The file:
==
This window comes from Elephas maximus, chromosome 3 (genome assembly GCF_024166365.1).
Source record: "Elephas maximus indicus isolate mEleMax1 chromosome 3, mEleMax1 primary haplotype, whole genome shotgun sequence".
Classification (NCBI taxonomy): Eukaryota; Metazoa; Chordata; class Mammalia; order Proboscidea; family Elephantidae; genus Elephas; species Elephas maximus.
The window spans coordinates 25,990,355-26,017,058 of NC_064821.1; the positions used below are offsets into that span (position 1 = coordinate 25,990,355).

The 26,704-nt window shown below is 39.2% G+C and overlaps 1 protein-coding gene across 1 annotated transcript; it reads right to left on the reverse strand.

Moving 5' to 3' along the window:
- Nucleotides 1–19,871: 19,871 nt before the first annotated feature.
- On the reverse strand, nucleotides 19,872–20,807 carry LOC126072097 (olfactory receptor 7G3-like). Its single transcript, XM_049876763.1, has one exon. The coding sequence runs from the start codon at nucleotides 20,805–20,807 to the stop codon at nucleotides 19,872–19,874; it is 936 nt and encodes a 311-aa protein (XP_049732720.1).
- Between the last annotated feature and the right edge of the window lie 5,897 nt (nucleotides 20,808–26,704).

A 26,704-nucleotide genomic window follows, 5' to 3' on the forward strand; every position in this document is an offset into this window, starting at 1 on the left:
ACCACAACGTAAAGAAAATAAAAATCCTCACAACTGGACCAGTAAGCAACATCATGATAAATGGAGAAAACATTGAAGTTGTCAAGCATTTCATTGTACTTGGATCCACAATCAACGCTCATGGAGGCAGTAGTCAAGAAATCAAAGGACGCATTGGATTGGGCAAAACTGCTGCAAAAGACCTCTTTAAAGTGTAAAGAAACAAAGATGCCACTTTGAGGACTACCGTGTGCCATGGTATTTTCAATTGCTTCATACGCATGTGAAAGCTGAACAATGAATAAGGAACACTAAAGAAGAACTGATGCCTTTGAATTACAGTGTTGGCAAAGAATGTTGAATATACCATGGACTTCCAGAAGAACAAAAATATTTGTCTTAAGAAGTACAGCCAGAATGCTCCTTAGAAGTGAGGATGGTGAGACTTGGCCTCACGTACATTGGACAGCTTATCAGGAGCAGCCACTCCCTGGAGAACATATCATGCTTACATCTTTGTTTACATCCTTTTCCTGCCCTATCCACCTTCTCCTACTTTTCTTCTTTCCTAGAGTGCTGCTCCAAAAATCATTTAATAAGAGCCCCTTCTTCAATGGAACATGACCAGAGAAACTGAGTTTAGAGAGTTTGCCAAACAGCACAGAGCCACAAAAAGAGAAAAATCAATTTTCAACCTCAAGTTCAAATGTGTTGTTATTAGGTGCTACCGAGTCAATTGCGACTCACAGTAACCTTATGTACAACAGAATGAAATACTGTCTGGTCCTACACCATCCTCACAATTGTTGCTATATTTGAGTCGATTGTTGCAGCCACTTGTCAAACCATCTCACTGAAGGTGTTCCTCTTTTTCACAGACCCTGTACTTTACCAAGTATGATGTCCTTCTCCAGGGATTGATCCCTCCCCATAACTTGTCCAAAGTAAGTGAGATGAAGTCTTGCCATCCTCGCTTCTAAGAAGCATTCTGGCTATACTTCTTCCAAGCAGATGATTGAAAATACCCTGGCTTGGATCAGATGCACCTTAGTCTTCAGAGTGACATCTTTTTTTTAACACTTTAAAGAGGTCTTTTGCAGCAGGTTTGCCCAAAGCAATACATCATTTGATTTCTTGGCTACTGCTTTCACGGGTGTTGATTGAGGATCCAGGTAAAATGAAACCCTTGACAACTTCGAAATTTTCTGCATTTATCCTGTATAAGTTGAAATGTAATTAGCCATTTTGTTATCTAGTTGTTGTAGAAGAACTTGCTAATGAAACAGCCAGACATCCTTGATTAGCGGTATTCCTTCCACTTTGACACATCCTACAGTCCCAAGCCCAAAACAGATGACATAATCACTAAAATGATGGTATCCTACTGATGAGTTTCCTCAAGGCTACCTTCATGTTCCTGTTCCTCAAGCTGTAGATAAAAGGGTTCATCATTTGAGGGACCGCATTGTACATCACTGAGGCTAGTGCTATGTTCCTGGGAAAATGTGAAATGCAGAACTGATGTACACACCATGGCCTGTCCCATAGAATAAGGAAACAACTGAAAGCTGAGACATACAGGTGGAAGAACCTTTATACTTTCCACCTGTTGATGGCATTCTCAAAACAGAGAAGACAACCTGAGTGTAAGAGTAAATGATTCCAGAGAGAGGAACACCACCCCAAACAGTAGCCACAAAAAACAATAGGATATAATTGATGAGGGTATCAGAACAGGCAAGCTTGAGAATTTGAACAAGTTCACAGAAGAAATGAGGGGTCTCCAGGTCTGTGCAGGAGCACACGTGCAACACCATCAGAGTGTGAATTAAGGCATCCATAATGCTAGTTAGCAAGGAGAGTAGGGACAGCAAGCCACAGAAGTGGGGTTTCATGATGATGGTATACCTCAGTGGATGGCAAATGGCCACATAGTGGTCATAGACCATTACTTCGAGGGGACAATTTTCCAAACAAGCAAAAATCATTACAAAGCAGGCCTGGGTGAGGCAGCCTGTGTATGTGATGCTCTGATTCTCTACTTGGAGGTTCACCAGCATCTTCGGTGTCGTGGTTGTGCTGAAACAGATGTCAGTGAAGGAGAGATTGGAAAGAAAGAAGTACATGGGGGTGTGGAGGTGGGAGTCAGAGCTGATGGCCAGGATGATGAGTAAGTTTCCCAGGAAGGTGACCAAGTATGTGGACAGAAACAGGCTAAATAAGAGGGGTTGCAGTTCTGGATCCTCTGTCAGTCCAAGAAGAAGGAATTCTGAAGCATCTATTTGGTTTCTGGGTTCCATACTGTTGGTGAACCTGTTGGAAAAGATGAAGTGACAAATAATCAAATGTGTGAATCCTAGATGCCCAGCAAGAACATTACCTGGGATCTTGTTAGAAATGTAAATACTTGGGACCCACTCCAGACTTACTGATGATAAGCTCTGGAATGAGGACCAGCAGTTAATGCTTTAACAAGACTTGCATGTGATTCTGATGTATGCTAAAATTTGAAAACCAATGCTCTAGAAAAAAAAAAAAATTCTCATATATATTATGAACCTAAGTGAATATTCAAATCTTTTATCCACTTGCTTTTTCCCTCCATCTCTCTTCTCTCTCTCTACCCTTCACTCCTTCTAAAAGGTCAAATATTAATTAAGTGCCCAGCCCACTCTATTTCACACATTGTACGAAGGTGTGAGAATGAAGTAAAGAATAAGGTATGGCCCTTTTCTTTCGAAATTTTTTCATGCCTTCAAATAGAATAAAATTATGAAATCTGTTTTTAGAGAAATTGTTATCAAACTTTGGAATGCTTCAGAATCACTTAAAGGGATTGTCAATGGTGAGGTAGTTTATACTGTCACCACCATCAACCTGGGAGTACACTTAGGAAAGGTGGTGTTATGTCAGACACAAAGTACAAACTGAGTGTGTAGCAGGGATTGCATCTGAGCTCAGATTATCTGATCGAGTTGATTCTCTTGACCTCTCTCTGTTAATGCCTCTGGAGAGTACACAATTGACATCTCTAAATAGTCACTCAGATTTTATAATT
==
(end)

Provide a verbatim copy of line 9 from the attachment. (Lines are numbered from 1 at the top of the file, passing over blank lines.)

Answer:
- Between the last annotated feature and the right edge of the window lie 5,897 nt (nucleotides 20,808–26,704).